If it were possible for me to introduce them with a short and telling description of the man who uttered them and whose presence made such a strong impact—not necessarily favourable—on everybody who came into contact with him, I would do so, but I have never read any successful description of him. I shall not attempt, therefore, to make a thumbnail drawing of a man so difficult to portray as George Ivanovitch Gurdjieff. His maxims must stand by themselves.

It is better to be temporarily selfish than never to be just.
Only conscious suffering is of value.
Man is given a limited quantity of experiences; being economical with them lengthens his life.

Know that this house is of value only to those who have recognized their nothingness and believe it is possible to alter.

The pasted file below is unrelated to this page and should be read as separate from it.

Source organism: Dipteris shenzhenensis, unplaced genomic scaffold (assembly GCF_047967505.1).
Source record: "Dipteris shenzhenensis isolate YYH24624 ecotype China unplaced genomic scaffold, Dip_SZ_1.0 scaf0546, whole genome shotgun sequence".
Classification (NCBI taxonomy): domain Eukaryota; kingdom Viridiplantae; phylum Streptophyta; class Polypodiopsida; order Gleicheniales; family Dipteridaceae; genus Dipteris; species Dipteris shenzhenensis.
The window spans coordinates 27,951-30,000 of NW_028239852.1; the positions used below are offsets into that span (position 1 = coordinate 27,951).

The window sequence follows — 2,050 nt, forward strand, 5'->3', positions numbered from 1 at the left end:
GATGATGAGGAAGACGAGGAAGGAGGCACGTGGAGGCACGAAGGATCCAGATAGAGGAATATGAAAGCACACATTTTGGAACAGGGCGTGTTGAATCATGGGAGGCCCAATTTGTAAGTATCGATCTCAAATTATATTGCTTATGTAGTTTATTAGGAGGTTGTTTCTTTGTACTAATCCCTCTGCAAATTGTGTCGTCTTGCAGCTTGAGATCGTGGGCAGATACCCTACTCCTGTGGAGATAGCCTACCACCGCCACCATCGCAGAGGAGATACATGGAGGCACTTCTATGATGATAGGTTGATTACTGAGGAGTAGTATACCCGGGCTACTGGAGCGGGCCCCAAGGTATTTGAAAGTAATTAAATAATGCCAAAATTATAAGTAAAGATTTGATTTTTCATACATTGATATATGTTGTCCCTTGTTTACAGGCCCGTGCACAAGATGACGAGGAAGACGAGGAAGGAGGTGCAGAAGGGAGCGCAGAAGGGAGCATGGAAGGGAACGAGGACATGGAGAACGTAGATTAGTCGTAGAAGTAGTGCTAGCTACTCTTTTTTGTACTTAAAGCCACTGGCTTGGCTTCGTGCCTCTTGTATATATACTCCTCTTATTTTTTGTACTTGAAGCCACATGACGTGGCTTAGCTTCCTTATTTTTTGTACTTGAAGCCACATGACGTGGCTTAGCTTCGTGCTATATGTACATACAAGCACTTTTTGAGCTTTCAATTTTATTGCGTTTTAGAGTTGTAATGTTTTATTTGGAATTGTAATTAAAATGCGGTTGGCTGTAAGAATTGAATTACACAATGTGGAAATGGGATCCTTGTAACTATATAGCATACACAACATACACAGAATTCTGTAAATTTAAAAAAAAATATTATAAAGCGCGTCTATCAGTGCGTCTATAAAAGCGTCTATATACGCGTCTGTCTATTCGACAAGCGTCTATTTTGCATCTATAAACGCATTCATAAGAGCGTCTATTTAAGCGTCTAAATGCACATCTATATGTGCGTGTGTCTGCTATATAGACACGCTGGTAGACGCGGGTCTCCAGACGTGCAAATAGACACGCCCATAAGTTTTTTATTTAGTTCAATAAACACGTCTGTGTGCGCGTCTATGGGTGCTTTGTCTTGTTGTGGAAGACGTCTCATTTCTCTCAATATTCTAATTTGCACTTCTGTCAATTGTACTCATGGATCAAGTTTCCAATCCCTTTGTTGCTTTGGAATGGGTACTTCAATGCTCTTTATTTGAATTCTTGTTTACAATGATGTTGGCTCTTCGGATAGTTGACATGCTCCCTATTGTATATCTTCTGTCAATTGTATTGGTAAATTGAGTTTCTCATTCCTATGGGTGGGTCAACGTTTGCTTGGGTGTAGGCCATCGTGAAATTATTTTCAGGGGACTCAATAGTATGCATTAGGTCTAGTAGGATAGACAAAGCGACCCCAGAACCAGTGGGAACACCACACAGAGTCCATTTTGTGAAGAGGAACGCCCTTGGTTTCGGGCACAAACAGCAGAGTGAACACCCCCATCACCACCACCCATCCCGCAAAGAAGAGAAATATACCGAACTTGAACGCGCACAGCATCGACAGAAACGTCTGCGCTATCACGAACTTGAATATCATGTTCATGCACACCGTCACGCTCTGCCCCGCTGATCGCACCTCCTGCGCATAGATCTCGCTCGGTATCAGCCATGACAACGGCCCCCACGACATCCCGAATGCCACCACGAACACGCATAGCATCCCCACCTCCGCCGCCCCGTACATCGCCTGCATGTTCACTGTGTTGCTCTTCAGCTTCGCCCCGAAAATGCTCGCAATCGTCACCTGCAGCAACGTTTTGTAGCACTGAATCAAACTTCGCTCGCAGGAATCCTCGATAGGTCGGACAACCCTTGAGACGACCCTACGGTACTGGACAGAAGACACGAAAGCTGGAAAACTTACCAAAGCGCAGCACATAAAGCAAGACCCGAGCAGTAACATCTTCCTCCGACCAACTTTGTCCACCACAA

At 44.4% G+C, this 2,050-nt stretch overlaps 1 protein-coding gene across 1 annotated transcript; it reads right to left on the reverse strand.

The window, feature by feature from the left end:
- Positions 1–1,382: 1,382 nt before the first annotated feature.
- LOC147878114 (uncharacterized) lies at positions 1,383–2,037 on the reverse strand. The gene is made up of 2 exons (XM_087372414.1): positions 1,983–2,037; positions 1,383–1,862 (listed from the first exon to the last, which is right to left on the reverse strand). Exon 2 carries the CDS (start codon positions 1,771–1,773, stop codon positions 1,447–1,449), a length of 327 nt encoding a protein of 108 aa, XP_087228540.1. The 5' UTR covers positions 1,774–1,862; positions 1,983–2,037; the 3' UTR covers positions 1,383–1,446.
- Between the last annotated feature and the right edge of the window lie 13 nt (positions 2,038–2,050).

Here we can only direct and create conditions, but not help.
Remember that here work is not done for work’s sake, but as a means.
Like what it does not like.

Conscious love evokes the same in response.
Emotional love evokes the opposite.
Physical love depends on type and polarity.

Faith of consciousness is freedom.
Faith of feeling is slavery.
Faith of body is stupidity.

Hope of consciousness is strength.
Hope of feeling is cowardice.
Hope of body is disease.

Only he can be impartial who is able to put himself into the position of others.
We can only strive to be able to be Christians.
I love him who loves work.
Judge others according to yourself and you will seldom be mistaken.

Consider what others think of you, not what they say.
If you are not critical by nature, it is useless for you to remain here.
He who has got rid of the disease ‘Tomorrow’ has the possibility to attain what he is here for.

If you already know what is wrong and do it, you commit a sin that is difficult to redress.
The chief means of happiness in this life is the ability to consider outwardly always, inwardly never.

One of the strongest motives for the wish to work on yourself is the realization that you may die at any moment—only you must first realize this.